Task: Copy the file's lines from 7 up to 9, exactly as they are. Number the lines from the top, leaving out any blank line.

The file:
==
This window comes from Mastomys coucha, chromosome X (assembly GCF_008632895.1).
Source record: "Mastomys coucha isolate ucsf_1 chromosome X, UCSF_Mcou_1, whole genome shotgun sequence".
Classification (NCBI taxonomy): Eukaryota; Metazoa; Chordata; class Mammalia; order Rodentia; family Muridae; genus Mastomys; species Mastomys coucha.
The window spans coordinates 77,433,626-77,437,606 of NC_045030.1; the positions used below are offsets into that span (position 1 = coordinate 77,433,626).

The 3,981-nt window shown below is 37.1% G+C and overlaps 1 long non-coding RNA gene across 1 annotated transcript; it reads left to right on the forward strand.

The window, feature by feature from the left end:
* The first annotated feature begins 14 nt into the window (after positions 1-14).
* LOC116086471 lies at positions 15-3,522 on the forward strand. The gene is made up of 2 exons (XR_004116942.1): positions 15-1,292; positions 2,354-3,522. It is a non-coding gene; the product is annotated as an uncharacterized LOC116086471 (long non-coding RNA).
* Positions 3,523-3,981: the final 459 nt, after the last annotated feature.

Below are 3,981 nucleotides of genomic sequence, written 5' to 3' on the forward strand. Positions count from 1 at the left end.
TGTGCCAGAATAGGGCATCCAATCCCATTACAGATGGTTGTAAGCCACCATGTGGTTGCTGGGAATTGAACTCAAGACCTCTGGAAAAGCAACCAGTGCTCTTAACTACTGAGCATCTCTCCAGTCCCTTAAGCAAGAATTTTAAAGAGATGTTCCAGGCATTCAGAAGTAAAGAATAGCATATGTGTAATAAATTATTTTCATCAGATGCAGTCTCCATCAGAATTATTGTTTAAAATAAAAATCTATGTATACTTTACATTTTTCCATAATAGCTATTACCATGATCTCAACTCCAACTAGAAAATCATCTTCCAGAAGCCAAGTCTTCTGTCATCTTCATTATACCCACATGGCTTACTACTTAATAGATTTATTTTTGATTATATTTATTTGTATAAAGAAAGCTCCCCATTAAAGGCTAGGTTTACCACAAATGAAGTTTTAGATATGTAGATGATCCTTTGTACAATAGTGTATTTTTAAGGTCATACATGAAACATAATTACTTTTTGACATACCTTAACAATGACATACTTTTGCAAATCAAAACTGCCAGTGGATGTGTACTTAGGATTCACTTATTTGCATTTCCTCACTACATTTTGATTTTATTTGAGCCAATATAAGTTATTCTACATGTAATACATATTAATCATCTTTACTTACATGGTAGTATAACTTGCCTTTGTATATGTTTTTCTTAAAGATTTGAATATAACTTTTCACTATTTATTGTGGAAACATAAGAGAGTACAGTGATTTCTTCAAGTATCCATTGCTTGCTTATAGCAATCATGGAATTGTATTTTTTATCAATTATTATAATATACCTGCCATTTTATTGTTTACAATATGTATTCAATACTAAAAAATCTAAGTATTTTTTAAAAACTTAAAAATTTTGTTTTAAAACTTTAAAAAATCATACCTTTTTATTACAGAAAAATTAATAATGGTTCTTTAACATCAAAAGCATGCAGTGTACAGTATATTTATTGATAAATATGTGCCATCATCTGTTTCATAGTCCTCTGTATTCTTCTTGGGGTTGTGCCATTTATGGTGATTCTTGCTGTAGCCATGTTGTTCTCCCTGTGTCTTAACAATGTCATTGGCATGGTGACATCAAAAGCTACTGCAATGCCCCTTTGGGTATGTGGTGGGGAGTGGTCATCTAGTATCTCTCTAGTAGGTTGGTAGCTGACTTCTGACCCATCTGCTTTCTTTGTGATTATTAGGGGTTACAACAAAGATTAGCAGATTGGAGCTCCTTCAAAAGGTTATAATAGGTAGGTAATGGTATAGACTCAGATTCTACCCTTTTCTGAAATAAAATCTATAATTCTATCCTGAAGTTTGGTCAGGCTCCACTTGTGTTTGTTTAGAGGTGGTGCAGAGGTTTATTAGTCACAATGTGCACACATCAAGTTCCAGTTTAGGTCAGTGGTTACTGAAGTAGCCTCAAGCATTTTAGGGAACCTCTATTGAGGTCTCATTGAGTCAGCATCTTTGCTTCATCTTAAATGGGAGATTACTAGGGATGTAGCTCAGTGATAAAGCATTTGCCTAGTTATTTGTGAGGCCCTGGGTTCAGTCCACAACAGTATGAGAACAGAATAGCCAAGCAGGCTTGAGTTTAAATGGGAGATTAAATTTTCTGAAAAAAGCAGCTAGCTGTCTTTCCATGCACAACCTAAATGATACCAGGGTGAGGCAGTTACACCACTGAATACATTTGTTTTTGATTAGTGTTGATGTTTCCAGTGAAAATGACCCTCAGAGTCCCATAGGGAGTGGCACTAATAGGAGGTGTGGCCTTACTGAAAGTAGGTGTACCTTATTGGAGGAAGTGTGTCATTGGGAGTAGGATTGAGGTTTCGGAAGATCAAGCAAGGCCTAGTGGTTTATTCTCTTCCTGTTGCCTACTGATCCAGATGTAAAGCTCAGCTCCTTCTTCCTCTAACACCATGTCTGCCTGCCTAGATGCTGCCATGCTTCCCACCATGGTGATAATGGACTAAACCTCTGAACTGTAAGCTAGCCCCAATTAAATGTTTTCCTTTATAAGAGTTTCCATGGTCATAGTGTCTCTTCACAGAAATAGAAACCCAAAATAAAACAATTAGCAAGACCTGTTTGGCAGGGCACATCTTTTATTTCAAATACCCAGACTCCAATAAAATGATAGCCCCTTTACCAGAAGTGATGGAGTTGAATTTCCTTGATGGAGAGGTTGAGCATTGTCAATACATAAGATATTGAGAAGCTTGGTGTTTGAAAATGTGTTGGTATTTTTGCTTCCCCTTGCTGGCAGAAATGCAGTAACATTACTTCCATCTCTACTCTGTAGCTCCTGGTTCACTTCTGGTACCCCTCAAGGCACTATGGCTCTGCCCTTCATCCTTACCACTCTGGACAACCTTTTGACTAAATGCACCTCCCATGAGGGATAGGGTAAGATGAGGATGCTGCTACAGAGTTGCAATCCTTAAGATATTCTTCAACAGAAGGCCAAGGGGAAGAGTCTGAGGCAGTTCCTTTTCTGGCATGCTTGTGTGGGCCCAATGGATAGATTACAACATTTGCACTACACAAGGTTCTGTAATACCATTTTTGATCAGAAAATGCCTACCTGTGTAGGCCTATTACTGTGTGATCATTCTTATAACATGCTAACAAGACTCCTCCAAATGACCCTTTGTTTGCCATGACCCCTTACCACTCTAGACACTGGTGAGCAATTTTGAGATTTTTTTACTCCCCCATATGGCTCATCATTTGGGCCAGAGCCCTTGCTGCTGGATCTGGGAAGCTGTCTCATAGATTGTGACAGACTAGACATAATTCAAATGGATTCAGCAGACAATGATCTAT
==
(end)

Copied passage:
* The first annotated feature begins 14 nt into the window (after positions 1-14).
* LOC116086471 lies at positions 15-3,522 on the forward strand. The gene is made up of 2 exons (XR_004116942.1): positions 15-1,292; positions 2,354-3,522. It is a non-coding gene; the product is annotated as an uncharacterized LOC116086471 (long non-coding RNA).
* Positions 3,523-3,981: the final 459 nt, after the last annotated feature.